The Klutz Glossy Bands book was something I brought home from my trip to NYC.  I thought it would be fun to make with my daughter.  The book said the project was good for ages 8 and up.  My daughter is five so I assumed that I would need to do most of the crafting and she could help me with color choices and things.  I made the first few but after she saw me make some, she was ready to go!

The book comes with 4 plastic strips that you lay on top of the pages.  You move from one line to the next adding drops of the glossy band gel in the pattern shown.  There is enough gel (in pink, purple, blue, and green) to make at least 14 bracelets.  We were able to make more than that.

The gel could get a little messy (especially letting my 5 yr. old do it herself) but it is really easy to clean up off of tables, books, and hands.  If you aren’t able to wipe it up right away, let it dry and it will just peel right up.  Some of her bracelets turned out a bit lopsided because she wasn’t able to squeeze out the gel as evenly as an older child might, but she loved them all and enjoyed the process!  That’s what matters, anyway.

The bracelets take 24 hours to dry.  Once they are dry, you just peel them off the plastic and put them on.  Squeezing the ends together helps them fuse.  You are able to take them on and off  but after a few times, they start to lose their shape.  They certainly aren’t meant to be long-term.

There is another version of the book that is a little less expensive.  That is a drawback to this product considering the bands don’t last forever.   I also don’t know where to find more glossy band gel.

I asked Eva for her final thoughts:

Favorite part: making the bracelets

Sad part: that the gel is all gone and it was messy

My final thoughts?

I loved being able to watch my little girl be creative and mix the colors and patterns.  She was so proud of her creations and wanted to share with her friends and mine.  Because we could only make 4 bracelets a day (because of the strips and drying time) she was able to make something several days in a row.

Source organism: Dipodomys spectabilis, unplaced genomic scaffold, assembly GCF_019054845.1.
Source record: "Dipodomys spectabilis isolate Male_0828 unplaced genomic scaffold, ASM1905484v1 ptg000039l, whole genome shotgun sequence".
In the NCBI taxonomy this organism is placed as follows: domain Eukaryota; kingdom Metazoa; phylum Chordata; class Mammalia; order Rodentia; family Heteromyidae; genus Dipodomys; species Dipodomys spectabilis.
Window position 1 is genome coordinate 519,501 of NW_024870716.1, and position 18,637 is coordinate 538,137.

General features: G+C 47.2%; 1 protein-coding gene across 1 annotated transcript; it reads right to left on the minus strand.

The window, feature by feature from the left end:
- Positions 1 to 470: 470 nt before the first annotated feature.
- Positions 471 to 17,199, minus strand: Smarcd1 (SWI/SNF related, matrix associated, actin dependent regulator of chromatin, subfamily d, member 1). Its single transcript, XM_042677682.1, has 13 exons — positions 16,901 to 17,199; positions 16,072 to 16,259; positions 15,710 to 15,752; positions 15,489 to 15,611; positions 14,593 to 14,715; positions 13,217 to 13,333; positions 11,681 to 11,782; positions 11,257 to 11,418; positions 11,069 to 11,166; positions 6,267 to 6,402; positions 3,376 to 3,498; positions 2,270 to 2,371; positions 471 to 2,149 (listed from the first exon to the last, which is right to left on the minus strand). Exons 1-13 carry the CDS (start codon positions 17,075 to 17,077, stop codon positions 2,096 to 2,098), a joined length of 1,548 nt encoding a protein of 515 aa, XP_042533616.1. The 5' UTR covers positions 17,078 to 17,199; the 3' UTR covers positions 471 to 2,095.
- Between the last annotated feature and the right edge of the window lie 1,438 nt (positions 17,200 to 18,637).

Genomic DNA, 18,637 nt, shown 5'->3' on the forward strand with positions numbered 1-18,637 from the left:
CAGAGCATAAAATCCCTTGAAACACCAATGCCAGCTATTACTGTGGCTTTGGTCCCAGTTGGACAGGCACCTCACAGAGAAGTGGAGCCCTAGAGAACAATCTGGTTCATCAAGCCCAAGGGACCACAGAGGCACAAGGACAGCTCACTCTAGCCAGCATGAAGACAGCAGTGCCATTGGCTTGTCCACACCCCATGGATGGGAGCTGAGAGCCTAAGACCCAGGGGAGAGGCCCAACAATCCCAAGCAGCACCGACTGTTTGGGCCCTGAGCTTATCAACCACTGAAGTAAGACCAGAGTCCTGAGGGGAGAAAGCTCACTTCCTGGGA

Do you have a favorite Klutz book?

This book was a gift from a representative of Klutz but I was not asked to write a review.  These opinions are my own.

The new issue of Knitty is up and there are a few things I can see myself knitting.  Never mind the fact that I haven’t even started seaming up the last sweater I knit.  I will do that soon enough.  In fact, I’m thinking of making that a requirement before I cast on for one of these new sweaters.  Good thing rules are made to be broken.

This is the pattern that first caught my eye.  It is the Tappan Zee.

image copyright Amy King

I really like the overall design.  The lacework on top will keep it interesting.  The major benefit?  No seaming!

This next pattern is Emmaline.   It wasn’t love at first sight but I kept coming back to look at it.  I don’t know if this would be the most flattering on my body type but I think I’d like to try and knit it.

image copyright Jennifer Wood

I think this will be a quick knit and I can fit it to me.  I like the square neck and cap sleeves.  Another bonus?  No seaming!

Remember how last year around this time I was thinking about summer knitting and picked out this project to never mention it again?   I did actually start on the sweater and made quite a bit of progress.  Then it got to a point where I couldn’t stand to knit on it any longer.  Knitting is supposed to be fun and that project just wasn’t.  So, here’s to hoping that one of these projects will work out for me and I’ll have something good to report!

Do you have a preference?  Because, I’m still on the fence.  Help me decide!

Technically, I did not finish.  Here is my photographic evidence of the night.

my olympic knitting project during the closing ceremonies

You will notice that when the flame is being extinguished, I still have my knitting on the needles.  I still had a few minutes left of knitting to do.

sweater off the needles during closing ceremonies

Since we got to cast on during the beginning of the opening ceremonies, I figure I have until the end of the closing ceremonies to finish.  The knitting is complete!

Is it a completed garment?  No.  But I did it!  Here’s my knitting olympics analogy:  I skated a clean program but got disqualified because I forgot to wear my costume.

I so know how those athletes feel that put in a gold medal performance only to come in 4th or fall down at the last second.*

There’s always the Sochi Knitting Olympics.  See you in 4 years.

*please note the sarcasm.